Hold on to your hat! Spring and it’s warmer cousin, summer, are just around the corner. Yes, even if you’re looking out the window at piles of crystalline, white snow — believe! One day soon, the days will lengthen and your summer garden will become just as real as those freezing temperatures!
Seed companies from companies like Seed Savers, Territorial Seed Company, and Baker Creek Heirloom Seeds have their catalogs at the ready. Be sure to request them now before supplies run low. Here’s a comprehensive list of seed companies to peruse.
Even before the catalogs arrive, though, there are a number of actions you can take right now to get that summer garden ready before the spring thaw.
1. Improve your soil, if it needs it. Soil Activator,Gl Best Price: null Buy New $28.05 (as of 07:15 EST - Details)
Marjory Wildcraft of The Grow Network, says that conditioning your soil is one of the first thing any gardener should do. Keep in mind that soil composition can change over time and should be re-evaluated every so often.
Our garden was growing tomatoes non-stop, even throughout the winter, when suddenly everything pretty much died. We learned, later, that our soil had accumulated too much nitrogen and had to back up several steps to make some adjustments. You might need to:
- Have your soil tested by your local extension office.
- Mix compost in with the soil you now have.
- Add amendments, per instructions from extension office or local growers.
This article outlines, even more, mistakes a backyard gardener can make on her way to developing a healthy, productive garden.
2. Push your composting into high gear!
Make sure everyone in the family knows what can and cannot be added to compost and place “compost catchers” near the kitchen sink and anywhere else food is prepared. As explained in this article, you really can compost Home-Complete Mini Gre... Check Amazon for Pricing. through the winter.
Get the kids busy shredding newspaper and old mail (remove plastic windows in envelopes before shredding). Visit a nearby coffee house and ask for their old coffee grinds. Ask neighbors for grass clippings, piles of old leaves, and vegetable peelings. If it’s too cold outside to venture out to a compost pile, keep a rolling compost bin like this one on the patio, just outside the back door, or in an outbuilding. You can always move it when warmer temperatures arrive.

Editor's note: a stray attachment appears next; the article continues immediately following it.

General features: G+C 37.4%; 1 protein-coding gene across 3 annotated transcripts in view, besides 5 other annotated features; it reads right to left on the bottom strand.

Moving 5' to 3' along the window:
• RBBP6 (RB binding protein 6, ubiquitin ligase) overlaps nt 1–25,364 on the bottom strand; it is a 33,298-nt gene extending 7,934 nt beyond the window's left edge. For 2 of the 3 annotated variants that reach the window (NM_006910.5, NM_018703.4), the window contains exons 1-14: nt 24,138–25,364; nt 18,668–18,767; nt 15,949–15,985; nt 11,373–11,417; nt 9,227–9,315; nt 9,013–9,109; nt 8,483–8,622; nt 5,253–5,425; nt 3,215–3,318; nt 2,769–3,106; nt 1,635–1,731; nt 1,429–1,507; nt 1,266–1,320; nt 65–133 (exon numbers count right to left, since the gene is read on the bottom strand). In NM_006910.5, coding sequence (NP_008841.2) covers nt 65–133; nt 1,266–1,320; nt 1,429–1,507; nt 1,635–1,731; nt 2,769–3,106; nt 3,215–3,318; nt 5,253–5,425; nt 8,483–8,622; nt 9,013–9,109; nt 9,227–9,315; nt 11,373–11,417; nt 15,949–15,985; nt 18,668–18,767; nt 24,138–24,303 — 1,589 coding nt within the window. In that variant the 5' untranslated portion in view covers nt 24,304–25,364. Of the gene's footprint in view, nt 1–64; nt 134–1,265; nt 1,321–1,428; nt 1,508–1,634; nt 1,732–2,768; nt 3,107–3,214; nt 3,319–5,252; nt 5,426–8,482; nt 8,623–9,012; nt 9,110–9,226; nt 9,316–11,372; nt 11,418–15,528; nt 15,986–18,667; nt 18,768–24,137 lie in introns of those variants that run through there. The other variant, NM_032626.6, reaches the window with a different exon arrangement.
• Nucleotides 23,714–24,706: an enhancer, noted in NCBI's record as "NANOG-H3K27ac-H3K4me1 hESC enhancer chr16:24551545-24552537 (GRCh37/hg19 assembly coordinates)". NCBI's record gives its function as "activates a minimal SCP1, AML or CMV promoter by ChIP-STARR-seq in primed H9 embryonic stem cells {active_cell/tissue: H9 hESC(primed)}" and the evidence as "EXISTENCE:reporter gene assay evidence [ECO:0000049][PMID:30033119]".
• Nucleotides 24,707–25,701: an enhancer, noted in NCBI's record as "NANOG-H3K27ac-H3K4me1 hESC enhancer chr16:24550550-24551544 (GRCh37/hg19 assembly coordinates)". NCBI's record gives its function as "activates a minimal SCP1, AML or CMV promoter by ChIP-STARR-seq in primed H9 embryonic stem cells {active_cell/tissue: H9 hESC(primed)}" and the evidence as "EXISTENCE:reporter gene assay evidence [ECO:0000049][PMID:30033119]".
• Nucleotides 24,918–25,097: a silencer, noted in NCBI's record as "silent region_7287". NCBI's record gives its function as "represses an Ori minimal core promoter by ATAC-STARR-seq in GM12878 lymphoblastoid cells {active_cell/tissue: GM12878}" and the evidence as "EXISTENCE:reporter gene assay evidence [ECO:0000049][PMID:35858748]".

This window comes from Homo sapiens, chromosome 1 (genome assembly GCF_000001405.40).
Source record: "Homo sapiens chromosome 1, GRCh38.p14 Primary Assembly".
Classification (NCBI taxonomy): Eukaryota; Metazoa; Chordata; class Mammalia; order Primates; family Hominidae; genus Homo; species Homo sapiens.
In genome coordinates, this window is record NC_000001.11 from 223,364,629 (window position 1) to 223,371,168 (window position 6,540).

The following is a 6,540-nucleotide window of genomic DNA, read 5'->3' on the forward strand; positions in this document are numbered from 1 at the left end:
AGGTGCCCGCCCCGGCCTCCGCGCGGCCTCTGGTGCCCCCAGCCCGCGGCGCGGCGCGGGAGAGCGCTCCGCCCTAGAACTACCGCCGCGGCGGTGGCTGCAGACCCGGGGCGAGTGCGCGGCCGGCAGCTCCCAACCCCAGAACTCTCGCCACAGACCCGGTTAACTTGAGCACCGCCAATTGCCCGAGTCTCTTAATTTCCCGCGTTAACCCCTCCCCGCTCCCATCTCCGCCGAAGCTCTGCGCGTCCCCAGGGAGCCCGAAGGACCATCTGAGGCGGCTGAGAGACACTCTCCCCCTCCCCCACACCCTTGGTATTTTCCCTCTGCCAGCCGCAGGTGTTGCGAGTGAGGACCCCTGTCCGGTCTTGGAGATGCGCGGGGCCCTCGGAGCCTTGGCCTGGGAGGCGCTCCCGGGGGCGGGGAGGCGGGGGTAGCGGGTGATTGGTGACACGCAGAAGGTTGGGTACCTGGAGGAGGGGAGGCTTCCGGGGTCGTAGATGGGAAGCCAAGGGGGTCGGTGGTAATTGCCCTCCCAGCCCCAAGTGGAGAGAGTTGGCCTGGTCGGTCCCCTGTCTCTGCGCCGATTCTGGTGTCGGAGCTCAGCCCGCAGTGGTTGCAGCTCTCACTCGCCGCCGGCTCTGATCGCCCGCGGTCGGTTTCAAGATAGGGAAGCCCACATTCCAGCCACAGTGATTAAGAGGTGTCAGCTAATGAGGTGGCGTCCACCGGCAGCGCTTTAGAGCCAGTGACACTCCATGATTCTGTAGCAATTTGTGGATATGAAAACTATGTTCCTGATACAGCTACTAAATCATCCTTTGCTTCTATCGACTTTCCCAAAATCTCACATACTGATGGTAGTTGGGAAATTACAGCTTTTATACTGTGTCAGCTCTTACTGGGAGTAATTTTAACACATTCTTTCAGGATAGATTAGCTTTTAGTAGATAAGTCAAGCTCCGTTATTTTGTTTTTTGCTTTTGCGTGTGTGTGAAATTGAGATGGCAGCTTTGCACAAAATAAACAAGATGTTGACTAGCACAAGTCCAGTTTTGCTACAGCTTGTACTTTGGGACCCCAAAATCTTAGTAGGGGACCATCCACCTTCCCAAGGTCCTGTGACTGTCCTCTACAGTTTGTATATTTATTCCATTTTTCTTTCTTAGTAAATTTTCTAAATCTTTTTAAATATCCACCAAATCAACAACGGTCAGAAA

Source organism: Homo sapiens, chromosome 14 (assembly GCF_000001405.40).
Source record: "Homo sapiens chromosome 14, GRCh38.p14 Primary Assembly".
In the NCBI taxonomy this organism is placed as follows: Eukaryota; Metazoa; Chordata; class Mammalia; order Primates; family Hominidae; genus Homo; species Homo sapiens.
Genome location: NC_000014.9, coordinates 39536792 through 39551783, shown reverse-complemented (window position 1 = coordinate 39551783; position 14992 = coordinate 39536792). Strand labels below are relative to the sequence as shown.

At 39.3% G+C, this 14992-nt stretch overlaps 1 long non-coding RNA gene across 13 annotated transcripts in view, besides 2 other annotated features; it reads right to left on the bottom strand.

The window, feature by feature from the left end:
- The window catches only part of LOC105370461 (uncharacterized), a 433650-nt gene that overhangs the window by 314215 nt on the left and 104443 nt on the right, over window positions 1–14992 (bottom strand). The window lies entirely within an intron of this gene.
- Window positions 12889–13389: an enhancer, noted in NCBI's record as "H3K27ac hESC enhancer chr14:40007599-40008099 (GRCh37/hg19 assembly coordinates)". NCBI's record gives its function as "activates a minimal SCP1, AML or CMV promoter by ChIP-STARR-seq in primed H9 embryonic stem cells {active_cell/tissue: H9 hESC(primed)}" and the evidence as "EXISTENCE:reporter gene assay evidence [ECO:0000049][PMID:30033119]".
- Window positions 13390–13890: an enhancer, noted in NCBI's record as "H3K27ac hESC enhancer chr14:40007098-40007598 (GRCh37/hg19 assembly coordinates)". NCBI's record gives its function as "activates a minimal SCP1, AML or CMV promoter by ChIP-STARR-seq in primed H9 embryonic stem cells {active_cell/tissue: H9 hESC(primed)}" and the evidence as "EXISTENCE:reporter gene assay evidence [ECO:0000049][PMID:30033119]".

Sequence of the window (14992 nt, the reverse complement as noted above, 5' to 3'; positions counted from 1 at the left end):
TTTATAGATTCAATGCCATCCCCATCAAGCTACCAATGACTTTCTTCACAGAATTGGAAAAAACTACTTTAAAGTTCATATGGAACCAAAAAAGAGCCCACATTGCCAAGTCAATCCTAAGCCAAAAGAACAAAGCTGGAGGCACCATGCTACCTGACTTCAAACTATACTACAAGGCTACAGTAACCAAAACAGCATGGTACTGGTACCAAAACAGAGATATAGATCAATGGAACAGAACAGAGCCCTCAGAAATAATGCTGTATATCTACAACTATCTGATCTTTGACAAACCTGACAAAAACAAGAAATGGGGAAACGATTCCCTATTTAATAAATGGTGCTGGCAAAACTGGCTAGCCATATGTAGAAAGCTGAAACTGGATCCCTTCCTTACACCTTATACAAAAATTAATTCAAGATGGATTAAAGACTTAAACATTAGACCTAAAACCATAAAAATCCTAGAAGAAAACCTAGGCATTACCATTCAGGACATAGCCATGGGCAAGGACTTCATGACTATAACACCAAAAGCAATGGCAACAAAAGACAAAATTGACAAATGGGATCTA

3. Research what grows best in your area and microclimate.
If you’re not sure what to plant and when visit a farmer’s market and talk to the pros or search on the internet for local gardening blogs.
Out of curiosity, I did a search for “Phoenix garden blog” and came up with 28,900,000 results. OK, most of those didn’t have the information I was looking for, but the way I figure it is that if someone cares enough to write about their gardening efforts, they probably have some pretty good information and tips to share!
Chapin International G... Buy New $17.94 (as of 08:35 EST - Details) Local nurseries (probably not the big box store nurseries) will likely have good advice about what grows best in your climate. Remember that many of us live in micro-climates, and our backyards may have more than one microclimate, which affects what we can grow and when it should be planted and harvested.
4. Check your watering system.
Replace any missing or damaged valves or hoses. There’s nothing quite like spending some money on seeds and/or seedlings, amassing a good amount of quality compost, and then coming out one day to discover that your plants are nearly dead from an unexpected heat wave.
This happened to us last June, and it was so disappointing. If your garden depends on a watering system, this is an area that can’t be neglected.